When the Orioles open up spring training down in Sarasota two weeks from tomorrow, expect non-roster pitchers Mike Wright and Eduardo Rodriguez, who are among the organization’s top pitching prospects, to be among those looking to make an impression in major league camp.
With the World Baseball Classic pushing the beginning of spring training up a week, the Orioles likely limit some regulars, especially pitchers, when games begin on Feb. 23.
That will give many of the Orioles' younger players an opportunity to make an impression during the opening days of the Grapefruit League season. Expect to see a lot of them that final week of February.
Rodriguez, who will turn 20 in April, made a dramatic jump last season at Single-A Delmarva. He went 5-7 with a 3.70 ERA for the Shorebirds while picking up velocity on his fastball into the mid 90s. The Orioles are very high on the left-handed Rodriguez, who could become the Orioles’ first home-grown pitcher signed out of Venezuela.
The 6-foot-5 right-handed Wright, the team’s third-round pick in 2011, was 10-5 with a 4.06 ERA last season between Single-A Frederick and Double-A Bowie last season. He made a Grapefruit League appearance last spring, throwing 2 1/3 scoreless innings in a night game against the New York Yankees at Ed Smith Stadium. The 23-year-old Wright is ranked the organization’s eighth-best prospect by Baseball America.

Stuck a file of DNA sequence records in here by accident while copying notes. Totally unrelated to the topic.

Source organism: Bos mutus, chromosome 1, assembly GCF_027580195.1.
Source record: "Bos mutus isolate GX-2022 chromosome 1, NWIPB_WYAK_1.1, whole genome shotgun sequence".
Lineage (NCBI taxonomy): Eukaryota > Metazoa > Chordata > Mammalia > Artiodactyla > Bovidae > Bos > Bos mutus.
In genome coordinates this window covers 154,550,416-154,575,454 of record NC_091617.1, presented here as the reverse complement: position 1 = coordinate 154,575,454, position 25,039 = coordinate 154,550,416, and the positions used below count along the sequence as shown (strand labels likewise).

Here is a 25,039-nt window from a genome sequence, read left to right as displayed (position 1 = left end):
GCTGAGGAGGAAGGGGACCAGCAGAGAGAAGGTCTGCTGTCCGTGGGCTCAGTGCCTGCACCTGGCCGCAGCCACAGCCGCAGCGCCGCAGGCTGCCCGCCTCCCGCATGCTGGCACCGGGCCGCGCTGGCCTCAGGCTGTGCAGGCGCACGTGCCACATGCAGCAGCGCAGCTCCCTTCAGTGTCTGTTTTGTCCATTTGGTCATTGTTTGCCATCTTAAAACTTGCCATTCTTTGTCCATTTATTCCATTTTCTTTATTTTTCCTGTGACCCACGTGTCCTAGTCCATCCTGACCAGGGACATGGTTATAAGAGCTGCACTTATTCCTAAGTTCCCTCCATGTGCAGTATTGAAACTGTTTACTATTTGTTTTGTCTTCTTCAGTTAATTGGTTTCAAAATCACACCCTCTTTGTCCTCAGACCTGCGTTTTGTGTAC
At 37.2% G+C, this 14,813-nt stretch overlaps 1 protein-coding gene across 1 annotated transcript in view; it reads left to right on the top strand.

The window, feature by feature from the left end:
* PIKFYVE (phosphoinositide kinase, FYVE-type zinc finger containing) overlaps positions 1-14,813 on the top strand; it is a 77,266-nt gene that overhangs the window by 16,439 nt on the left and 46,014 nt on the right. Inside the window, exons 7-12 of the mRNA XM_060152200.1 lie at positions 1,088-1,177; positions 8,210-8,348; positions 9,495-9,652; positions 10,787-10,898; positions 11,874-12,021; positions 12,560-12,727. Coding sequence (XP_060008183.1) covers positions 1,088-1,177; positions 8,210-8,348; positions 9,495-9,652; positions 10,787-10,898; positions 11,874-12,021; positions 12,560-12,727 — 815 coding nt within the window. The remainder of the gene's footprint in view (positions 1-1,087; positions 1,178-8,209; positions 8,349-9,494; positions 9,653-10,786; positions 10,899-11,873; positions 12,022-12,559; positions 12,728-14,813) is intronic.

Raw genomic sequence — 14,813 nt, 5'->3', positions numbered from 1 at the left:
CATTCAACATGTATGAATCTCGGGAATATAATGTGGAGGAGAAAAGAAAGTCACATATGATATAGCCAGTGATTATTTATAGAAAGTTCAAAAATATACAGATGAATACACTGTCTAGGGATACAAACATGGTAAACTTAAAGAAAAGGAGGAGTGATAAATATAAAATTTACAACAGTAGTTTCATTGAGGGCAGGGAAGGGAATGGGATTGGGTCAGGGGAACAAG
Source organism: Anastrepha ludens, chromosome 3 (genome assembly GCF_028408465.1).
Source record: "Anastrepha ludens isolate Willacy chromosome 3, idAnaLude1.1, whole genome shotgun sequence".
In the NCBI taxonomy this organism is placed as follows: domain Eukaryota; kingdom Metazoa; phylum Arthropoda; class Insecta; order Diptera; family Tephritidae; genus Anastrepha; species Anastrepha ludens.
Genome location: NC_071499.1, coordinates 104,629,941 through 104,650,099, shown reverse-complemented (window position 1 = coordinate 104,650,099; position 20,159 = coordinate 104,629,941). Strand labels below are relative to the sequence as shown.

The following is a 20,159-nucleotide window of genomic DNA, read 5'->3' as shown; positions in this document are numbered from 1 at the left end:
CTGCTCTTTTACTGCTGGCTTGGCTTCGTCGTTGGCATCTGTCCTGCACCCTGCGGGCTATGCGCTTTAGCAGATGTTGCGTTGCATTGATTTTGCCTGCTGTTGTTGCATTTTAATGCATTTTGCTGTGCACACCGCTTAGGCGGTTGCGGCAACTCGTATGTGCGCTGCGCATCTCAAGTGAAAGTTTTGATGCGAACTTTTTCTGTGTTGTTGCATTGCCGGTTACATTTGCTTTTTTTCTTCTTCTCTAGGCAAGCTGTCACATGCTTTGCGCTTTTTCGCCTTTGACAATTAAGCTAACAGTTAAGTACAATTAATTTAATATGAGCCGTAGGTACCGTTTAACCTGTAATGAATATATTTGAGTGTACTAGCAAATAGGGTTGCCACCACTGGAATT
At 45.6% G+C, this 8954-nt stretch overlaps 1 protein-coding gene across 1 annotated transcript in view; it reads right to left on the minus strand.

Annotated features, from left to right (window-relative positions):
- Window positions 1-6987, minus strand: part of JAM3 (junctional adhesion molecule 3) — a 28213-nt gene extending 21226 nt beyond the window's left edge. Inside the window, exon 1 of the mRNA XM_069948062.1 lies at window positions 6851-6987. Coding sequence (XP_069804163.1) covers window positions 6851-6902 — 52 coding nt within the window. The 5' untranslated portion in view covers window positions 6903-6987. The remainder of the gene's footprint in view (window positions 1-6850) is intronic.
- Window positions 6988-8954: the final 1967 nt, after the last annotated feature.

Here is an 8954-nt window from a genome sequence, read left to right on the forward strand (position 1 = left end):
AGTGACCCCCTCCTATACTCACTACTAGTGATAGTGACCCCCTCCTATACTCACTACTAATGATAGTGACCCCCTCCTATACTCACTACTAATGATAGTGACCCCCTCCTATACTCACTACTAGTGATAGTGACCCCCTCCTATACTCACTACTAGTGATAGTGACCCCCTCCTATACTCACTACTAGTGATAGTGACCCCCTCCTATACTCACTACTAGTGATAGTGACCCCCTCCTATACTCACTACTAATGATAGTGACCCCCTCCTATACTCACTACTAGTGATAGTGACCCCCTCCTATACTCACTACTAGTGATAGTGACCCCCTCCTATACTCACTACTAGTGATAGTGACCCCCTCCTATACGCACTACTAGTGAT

According to Baseball America, Rodriguez and Wright are the organization's top two pitching prospects after right-handers Dylan Bundy and Kevin Gausman.
They’ll join the mix of young players on the team’s 40-man roster -- Bundy, Gausman, Zach Clark, L.J. Hoes, Xavier Avery among them -- who should see valuable innings early in spring training.
In other words, don’t expect Orioles manager Buck Showalter to trot out closer Jim Johnson -- or even play catcher Matt Wieters -- until early March.
Nick Johnson reportedly retires
First baseman Nick Johnson has decided to retire from baseball, according to WFAN in New York, and later acknowledged by Johnson on his Twitter feed.
It’s not exactly a surprise considering Johnson, 34, left the Orioles in late June due to a wrist injury that had plagued him in his career, and he never returned. Johnson was attempting to come back from injury after not playing at all in the majors in 2011.
Johnson had an inauspicious debut with the team in 2012, going hitless in his first 29 at-bats as an Oriole, a club record for position players. He ended up hitting .289 in 18 May games and .313 in 12 games in June before playing his finale for the club on June 27.
Popular with his teammates for his understated wit and accessibility to younger players, Johnson played the majority of his 10-season career with the New York Yankees and the Washington Nationals/Montreal Expos. He played in Montreal in 2004 and came with the club when it relocated to Washington before the 2005 season.
He’ll retire as a career .268 hitter with a .399 on-base percentage. For the Orioles, he hit .207 with a .324 on-base percentage, four homers and 11 RBIs in 102 plate appearances spanning 38 games in his lone season with the franchise.